Am I advocating for some kind of sympathetic recognition that our enemies are human, too, sharing our own foibles, etc., etc.? Far from it: the fact that our enemies are human is what makes them enemies. What I’m interested in is winning, and we can never win if we have such an impoverished view of the people we are struggling against. The view that our enemies will just believe whatever is put in front of them, for instance, leads down blind alleys such as the attempt to restore “truth” to reporting — as though the media wasn’t always a site of political struggle. They are not slavish followers of authority, nor are we purely logical beings. We won’t win by convincing them that Hillary wasn’t really running a child molestation ring out of a pizza parlor.

In the short run, we will win by mobilizing the people on our side and demoralizing the people on their side. And what will convince people in the long run to switch sides is not reasoned arguments, but positive changes to their lives. Those of us who have switched from being conservative to liberal, for instance, didn’t likely do so because we read a pamphlet and decided abstractly that our beliefs were wrong. We changed our views because our lives changed, because the communities formed by conservatism were no longer working for us and more progressive settings were. That is the way it is and should be — no one should make a major change to their deep convictions because of a mere argument. So if we want to convince people, for example, that the government can provide certain important goods better than for-profit companies, we need to take power and make that the case, so that people can live out that fact and see for themselves.

And honestly, if a demonizing narrative about Trump helps drive the voter turnout needed to make that happen, I’m all for it. Let a thousand tell-all books bloom! We just need to be honest about the fact that we’re involved in a genuine political struggle, not a made-up conflict between reason and irrationality.

The score after Year One of the Age of Trump: Bush was still worse

I am angry about the nihilistic tax cut bill that just passed the Senate. I am humiliated every day by the thought that a con artist like Trump is president, much less by the stupid shit he says every time he opens his mouth. I am disgusted at the thought that a foreign power could materially affect our elections and there would be no accountability. I am tensed up every time I call home to talk to my Trump-supporting parents, because I worry that hints of the separate epistemological regimes we live in will crop up. But one year in, Bush was still way, way worse.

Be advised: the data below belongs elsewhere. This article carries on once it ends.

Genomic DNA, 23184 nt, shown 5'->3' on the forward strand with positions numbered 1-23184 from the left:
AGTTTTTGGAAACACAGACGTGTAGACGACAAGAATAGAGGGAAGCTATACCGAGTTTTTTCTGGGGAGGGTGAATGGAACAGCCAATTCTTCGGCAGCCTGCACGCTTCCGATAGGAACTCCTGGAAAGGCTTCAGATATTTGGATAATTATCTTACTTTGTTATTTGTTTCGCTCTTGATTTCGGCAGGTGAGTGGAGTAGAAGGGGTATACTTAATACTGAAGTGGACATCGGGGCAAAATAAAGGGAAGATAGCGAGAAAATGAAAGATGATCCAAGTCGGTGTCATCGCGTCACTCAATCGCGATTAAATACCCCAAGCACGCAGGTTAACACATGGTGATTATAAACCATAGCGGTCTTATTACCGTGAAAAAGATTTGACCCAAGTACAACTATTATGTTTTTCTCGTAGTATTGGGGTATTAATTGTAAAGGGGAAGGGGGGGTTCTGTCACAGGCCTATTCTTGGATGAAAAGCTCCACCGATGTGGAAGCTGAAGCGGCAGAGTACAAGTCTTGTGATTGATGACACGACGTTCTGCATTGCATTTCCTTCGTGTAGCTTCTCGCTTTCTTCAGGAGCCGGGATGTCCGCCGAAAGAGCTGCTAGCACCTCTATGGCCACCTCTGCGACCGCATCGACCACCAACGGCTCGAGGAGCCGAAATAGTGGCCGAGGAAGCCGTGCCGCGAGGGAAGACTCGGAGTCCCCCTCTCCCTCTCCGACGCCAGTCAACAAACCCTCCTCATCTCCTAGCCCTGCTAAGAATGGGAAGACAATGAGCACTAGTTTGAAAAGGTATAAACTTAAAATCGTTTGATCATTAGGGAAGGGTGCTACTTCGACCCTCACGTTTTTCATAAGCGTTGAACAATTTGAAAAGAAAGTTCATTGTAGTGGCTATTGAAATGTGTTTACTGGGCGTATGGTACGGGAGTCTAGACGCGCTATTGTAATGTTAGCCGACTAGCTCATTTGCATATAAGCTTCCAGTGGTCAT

The Bush tax cuts were as arbitrary as those currently under consideration. Though there was the padding of a budget surplus to stave off immediate calls for entitlement cuts, the prospects for overturning them were made worse by the complicity of the Democrats in the process — something that is completely absent in our present situation. This latter will be a recurring theme.

Trump has made climate change denial official government policy and appointed a vandal to head up the EPA. But this is just a mopping-up effort in the wake of the Bush administration’s path-breaking work. Before Bush, environmentalism was not a partisan issue. His father presided over a cap-and-trade program that helped to limit acid rain, for instance. But the Bush administration was the Revenge of the Oil Industry, and while not openly embracing climate change denial, they brought the “teach the controversy” bullshit mainstream — and meanwhile literally approved tax credits for gas-guzzling SUVs.

People are horrified by Trump’s rhetoric and stated desire for more executive power. Yet when it comes to consolidating executive power, Trump is a rank amateur compared to Bush and Cheney. Trump has issued meaningless executive orders stating campaign goals, while Bush literally signed bills into law and appended a written notice that he would not obey the resulting laws. Trump admires strongmen, while Bush administration lawyers developed the theory of the Unitary Executive. There’s a reason people turned to Carl Schmitt to understand Bush, and there’s also a reason why there hasn’t been another Schmitt vogue in the Age of Trump.

In terms of the Electoral College technicality that brought us both of the worst presidents of the 21st century, Bush’s was “better” because it came down to good old domestic corruption and family ties in Florida, rather than foreign interference. Yet by this point in his misbegotten reign, Bush had presided over the biggest foreign terrorist attack in American history. I am not a 9/11 Truther, but I believe there is concrete evidence that the Bush administration could have stopped the attacks but failed to do so due to their belief that creating fake hostilities with China was more important than continuing the Clinton administration’s focus on terrorism. I have long believed that if Gore — whom you may remember as the man who won the part of the 2000 election where people showed up and voted — had been president, he would have continued Clinton-era policies and the 9/11 attacks would have been stopped.